Photo by Joe Grant © 2020

Like gatekeepers on the watch
whether at eventide, midnight dark and break of day,
ever vigilant stay!

Mark 13: 34-35

Seeker,
Before your much-needed shot in the arm,
what have you learned from this season of dark discontent?

Warily we waken
to winter’s deeper reason
as cautiously we welcome a chilly challenging season.

As north leans away
from our daystar’s angled rays,
we roll into a shadowland of shorter, starker days.

What freezings have I felt, what dark days seen!
What old December’s bareness everywhere!

William Shakespeare

Midwinter assured
our ancestors,
a terribly trying time:

a struggle for fuel and food
warmth and shelter,
to safeguard them till sunlight’s return.

Now watchful, we observe
companion creatures
endure seasonal hardships.

And the awakened among us
witness brutal weather ravage our kin,
denied adequate hearth and home.

But winter shoulders special graces
to draw us close
to the fire of each other

with storytelling,
sweet treats and new kindling,
to coax the light’s return.

Still it remains
a time of waiting and wondering;
ever watchful for:

danger and distress,
disease and disaster,
despair and delight.

Rather than decry
this shadowed season
in these terribly troubled times,

wintering urges us
to imitate
our creature-kin:

to prepare for it,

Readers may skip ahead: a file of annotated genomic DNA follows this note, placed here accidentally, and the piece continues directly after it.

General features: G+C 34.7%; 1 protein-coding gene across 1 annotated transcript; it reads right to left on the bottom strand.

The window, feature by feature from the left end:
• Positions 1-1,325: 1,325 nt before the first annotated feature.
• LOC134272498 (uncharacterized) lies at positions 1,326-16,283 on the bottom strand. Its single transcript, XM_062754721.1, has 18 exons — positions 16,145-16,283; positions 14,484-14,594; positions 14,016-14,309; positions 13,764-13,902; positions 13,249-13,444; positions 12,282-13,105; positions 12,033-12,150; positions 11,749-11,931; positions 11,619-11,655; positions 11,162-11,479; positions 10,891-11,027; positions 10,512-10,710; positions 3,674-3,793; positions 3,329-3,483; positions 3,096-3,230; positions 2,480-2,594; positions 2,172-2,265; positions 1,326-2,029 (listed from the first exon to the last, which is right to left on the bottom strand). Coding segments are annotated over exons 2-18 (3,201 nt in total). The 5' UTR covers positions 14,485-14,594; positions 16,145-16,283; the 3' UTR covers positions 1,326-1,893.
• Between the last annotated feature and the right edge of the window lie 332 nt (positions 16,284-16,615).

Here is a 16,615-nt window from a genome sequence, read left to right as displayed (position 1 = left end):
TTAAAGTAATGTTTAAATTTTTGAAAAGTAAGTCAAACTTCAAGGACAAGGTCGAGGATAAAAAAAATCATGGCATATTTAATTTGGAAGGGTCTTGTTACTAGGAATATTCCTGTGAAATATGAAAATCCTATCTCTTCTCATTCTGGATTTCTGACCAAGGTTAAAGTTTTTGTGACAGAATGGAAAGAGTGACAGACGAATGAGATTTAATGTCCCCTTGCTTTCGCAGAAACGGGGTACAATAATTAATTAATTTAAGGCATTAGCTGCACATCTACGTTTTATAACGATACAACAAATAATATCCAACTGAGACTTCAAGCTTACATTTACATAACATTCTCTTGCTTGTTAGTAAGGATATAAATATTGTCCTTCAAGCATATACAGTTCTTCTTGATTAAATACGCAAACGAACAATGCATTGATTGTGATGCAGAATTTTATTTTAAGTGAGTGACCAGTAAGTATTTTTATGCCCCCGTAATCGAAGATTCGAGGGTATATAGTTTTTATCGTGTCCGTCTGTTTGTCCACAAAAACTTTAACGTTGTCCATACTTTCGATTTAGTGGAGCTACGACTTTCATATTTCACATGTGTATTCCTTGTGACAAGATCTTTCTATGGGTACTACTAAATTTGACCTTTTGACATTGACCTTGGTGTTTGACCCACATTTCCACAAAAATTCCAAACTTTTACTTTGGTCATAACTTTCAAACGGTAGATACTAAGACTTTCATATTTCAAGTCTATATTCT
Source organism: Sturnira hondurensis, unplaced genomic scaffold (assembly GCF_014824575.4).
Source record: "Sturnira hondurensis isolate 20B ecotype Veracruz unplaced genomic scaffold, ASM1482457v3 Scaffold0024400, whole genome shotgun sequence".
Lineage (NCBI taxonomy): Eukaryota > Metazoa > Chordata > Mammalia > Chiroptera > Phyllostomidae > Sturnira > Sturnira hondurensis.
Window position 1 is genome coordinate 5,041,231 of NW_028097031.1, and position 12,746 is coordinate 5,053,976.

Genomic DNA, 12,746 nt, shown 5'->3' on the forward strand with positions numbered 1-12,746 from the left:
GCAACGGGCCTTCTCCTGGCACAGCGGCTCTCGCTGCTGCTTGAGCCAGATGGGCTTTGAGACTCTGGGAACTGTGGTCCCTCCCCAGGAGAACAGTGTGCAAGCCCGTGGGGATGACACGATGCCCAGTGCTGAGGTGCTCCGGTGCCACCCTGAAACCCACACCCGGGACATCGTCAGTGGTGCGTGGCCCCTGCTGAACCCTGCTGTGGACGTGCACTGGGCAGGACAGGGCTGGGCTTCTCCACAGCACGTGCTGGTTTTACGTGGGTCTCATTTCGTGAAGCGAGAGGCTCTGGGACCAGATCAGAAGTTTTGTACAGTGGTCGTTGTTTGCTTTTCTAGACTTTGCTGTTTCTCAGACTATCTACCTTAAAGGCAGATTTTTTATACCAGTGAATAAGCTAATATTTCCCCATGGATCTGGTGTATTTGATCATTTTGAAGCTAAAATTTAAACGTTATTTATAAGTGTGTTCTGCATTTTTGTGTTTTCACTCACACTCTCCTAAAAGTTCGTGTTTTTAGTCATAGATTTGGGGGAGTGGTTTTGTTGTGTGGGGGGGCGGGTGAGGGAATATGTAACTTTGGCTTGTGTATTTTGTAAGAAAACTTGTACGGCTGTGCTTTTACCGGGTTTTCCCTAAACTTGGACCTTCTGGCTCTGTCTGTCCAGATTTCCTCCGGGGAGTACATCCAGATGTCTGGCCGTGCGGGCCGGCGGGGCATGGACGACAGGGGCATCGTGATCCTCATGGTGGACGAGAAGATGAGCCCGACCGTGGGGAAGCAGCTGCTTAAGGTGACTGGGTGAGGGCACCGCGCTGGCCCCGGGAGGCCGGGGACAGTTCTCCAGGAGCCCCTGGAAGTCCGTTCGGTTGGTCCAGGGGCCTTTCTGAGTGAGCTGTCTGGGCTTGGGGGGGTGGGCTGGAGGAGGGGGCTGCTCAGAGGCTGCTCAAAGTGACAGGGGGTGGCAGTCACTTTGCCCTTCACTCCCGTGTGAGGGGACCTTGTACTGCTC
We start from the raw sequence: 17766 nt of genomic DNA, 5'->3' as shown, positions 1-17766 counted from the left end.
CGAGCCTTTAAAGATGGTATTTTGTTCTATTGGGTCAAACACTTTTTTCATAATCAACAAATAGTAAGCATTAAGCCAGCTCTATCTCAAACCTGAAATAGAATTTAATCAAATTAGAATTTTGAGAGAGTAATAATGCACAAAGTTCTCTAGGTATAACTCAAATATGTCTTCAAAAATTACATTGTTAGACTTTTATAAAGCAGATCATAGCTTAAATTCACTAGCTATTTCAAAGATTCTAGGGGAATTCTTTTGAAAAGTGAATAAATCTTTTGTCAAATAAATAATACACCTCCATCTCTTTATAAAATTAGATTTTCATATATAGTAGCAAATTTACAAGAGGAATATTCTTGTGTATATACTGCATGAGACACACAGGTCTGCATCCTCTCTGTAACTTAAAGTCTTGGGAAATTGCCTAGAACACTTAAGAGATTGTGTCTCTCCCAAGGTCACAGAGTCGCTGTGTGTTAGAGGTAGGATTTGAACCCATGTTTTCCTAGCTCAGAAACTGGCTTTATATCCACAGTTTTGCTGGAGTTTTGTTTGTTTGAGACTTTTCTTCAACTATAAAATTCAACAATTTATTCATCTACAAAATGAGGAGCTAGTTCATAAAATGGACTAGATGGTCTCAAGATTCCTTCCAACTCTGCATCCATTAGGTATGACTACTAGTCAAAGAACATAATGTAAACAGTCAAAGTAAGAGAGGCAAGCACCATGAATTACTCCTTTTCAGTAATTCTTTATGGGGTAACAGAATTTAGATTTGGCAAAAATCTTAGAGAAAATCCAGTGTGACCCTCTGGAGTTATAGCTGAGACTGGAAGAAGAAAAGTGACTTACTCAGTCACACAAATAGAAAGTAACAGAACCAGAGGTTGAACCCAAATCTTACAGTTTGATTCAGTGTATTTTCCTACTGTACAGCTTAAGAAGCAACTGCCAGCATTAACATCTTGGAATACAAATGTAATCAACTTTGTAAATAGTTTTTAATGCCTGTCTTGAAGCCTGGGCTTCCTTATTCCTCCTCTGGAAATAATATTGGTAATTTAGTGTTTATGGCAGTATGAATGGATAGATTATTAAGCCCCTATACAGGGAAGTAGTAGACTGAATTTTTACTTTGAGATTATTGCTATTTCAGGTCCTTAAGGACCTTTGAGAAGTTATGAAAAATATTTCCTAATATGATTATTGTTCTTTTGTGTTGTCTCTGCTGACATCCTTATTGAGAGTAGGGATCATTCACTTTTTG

learn its lessons,
make space for its darker graces.

Wintry wisdom,
schools us to honor
and enter the dark together.

Those black sharp and flat
notes in our lives
are necessary keys to change and harmonies.

For in meandering course,
every life must traverse
many veiled valleys:

a dark night of the senses,
soul and spirit,
a long twilight of the earth.

Other shadowed vales appear:
Isolation and injustice,
climate calamity, deprivation, indignity.

Black indeed is the backdrop
upon which Creation
sparkles and glows.

Darkness everywhere lingers.
Even bright of day
births shadows.

For much of our brief span
we are blind to the breadth of beauty
and depth of tragedy.

Though we cannot see it,
a riot is silently running
just beneath our feet.

Even as winter looks
like desolation,
the wakeful perceive creation

in frenzied preparation
for another eruption
to meet resurgent radiation.

And while we decorate
this sacred cycle
in the gaudy garb of liturgy,

such solemnities,
and their heady abstractions,
insulate us from the shivering shock of raw reality.

Faith, hope, and love above all
do not let us flee life’s harsh splendor
by retreating into ideation.

What if for one day each being acknowledged the fear
and let it go? Suspended beliefs
opened their arms, drew strength
through earth, grass, rock, sand.

Melissa Shaw-Smith

With chilly bareness,
earth coaches us
about dying, watery light, necessarily difficult days.

And turning toward the light
we open ourselves
to life signs amid desolation.

Advent dark proclaims
that wrapped in humble solidarity
and fragile vulnerability

Emmanuel approaches:
One come to bide with us,
who cannot abide to be without us;

at one with all
our loves and losses,
aches and limitations.

So I say to one what I say to all: Keep awake!

Mark 13:37

joe

Visit my website: inthestormstill.com
A NEW BOOK BY JOE GRANT